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Mobile Office Helps Rural Missouri Women Escape Abusers

Nearly 90% of cases the Crime Victim Center assists with deal with domestic violence.
Nat Thomas | St. Louis Public Radio
Even with techonology, rural women need in-person help to get the resources needed to escape their abusers.

WAYNESVILLE — Using online services to help rural people in need isn’t new, but a domestic violence shelter has learned it takes more than that when internet access in safe spaces isn’t available.

That’s why Genesis, a domestic and sexual violence victim advocacy agency, is combining its online offerings with a roving staff member who travels to women in need.

“If they can just get to me at the disclosed location, I can set them up with therapy services through our therapists over the internet,” said Wendy Miller, the rural victim advocate for Genesis.

Three days a week, Miller goes to small towns in Pulaski County, about 130 miles southwest of St. Louis, with a laptop bag she calls her “mobile office” in tow. She sets up for the day in a back room or empty office of a business, health department, doctor’s office, or other places that don’t attract attention.

That’s by design — to avoid arousing suspicion of an abuser who may see a victim’s car.

“All the places we go to, I designed that they are public places that it’s not going to look odd for them to go into it. So if their abuser goes by and sees them going into a health department, it’s not weird,” Miller said.

Miller is a lifelong Pulaski County resident and a 12-year survivor of domestic abuse. She said rural areas are so tightknit, from farms to churches, that women in danger can find it hard to go anywhere to get help. 

Friends and neighbors can often, sometimes inadvertently and with good intentions, tip off the abuser that a woman is trying to get away.

That can lead to intimidation or even more violence.

Online access to therapists and resources for them to get out and start a new life help. But Miller said that doesn’t do much good if they can’t get online in a safe place.

“There may not be internet access in the home because of poor coverage. Or it may be monitored by the abuser,” Miller said.

Miller said the program is working. It’s been running for a little more than a year, and she has helped more than 60 women find help to get away from their abusers. The National Coalition Against Domestic Violence applauded Genesis for its work and had the agency present its program at a national conference. 

Megan Setter, a therapist at Genesis and one of the people who created the program, said the women this is designed to help are far away from the kinds of resources found at the shelter in Waynesville, which has about 5,000 residents and is next to Fort Leonard Wood.

“We’re talking about areas where you are literally going for miles before you even see your neighbor, let alone any access to some sort of public location or business or anything like that,” Setter said.

When she arrived at Genesis a few years ago, Setter said, she saw the need to help rural women.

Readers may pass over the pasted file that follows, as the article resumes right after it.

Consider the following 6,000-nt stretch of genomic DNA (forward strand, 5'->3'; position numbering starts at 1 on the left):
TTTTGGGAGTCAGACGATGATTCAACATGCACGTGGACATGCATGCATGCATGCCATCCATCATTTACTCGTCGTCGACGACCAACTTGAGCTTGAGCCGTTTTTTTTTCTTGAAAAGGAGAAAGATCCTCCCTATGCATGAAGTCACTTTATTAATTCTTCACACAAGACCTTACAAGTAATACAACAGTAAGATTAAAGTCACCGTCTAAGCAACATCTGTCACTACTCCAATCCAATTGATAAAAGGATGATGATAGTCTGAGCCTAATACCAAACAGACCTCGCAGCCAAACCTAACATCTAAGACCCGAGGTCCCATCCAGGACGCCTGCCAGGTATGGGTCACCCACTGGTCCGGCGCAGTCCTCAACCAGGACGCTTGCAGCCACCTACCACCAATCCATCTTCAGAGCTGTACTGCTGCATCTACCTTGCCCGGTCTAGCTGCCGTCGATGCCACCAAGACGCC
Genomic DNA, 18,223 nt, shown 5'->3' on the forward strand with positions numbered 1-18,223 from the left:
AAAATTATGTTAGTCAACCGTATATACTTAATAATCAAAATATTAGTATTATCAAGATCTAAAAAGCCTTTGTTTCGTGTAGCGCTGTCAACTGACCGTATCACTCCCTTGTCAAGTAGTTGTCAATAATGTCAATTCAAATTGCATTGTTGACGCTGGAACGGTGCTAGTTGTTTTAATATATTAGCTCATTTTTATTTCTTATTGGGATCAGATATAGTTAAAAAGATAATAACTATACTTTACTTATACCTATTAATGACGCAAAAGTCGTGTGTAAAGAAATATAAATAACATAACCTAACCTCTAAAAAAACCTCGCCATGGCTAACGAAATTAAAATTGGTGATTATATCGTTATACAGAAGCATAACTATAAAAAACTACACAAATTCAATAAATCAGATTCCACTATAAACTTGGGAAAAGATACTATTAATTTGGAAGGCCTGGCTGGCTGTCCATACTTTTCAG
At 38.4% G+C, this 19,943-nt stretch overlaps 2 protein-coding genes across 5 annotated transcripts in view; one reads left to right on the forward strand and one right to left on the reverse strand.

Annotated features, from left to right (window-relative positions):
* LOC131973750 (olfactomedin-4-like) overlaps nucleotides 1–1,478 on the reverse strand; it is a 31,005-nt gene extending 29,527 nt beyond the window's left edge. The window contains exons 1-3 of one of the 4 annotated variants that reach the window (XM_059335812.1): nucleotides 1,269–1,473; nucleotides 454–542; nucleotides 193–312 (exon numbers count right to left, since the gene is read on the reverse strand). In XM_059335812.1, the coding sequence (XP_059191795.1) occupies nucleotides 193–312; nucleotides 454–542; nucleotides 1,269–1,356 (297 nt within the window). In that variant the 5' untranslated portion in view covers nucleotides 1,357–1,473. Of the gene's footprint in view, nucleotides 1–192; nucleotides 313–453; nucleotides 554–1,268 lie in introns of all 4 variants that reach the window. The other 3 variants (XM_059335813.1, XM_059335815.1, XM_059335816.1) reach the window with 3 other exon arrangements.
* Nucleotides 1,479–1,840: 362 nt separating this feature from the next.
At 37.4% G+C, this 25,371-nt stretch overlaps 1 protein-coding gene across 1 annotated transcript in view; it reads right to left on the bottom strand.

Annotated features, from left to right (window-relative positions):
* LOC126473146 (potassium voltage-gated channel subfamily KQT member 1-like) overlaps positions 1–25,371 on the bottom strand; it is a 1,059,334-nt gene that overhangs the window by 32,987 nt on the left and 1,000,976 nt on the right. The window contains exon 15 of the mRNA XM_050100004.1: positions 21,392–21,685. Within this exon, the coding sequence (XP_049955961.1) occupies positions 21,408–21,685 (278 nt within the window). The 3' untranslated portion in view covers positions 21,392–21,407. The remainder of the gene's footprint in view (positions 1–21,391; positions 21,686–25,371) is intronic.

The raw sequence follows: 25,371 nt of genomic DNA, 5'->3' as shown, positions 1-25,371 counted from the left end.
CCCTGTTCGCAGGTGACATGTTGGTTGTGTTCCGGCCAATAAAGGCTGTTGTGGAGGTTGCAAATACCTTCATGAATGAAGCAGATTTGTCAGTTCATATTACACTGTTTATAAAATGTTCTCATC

“For us as an agency, the amount of missed appointments, and things like that, too, that were occurring, just because people could not physically come in to get the services that they needed,” Setter said.

So she developed online access to therapists and people who could help with such needs as obtaining restraining orders, lining up child care and finding a new job.

Adding Miller’s roving services was the final piece in making sure rural women in the county could get access to these new services.

The problem is not unique to Missouri. Vickie Smith, executive director of the Illinois Coalition Against Domestic Violence, said rural agencies in all states are under constant pressure to find ways to innovate because of the population they serve and a lack of funding.

“In urban areas, there’s foundations, there’s corporations, there’s different access to money that our rural agencies don’t have,” Smith said. “And they may find they are running out of money pretty quickly if they are trying to be creative and do services in a different way.”

Genesis is running its rural program with a collection of grants of about $50,000 that they hope to have renewed as well as find other funding sources. 

The coronavirus outbreak that is forcing people to stay in close quarters could be exacerbating domestic violence problems. But it's also adding to the attention Genesis is getting. With more and more restrictions on personal interactions, many organizations are looking at using online services.

“We’re getting a ton of calls about what we’re doing, and I’m actually going to record a training to post and share with our coalition so other people who want to implement this program right now, given the current situation, are able to do so,” Setter said.

Genesis staff was planning to go to New Mexico to train rural providers there on using telehealth and roving staff, but the trip was canceled due to COVID-19 restrictions. Setter said she hopes to reschedule that.

For now, Miller will keep rolling her mobile office around Pulaski County to help women in need. 

“If I have to meet a woman at a truck stop or in a McDonald’s to help her become a survivor, I’ll do it,” Miller said.

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Jonathan Ahl is the Newscast Editor and Rolla correspondent at St. Louis Public Radio.